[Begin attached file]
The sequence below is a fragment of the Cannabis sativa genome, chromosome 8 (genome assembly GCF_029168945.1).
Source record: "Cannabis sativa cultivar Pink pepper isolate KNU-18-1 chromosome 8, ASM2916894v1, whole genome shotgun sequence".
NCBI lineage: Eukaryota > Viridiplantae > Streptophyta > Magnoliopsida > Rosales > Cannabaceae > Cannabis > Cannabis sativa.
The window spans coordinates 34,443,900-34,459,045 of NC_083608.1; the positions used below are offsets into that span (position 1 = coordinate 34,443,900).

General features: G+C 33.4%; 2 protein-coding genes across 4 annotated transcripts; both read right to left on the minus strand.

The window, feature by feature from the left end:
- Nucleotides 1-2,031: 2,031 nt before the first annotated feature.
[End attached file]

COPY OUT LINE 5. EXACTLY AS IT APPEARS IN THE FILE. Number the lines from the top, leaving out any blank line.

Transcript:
General features: G+C 33.4%; 2 protein-coding genes across 4 annotated transcripts; both read right to left on the minus strand.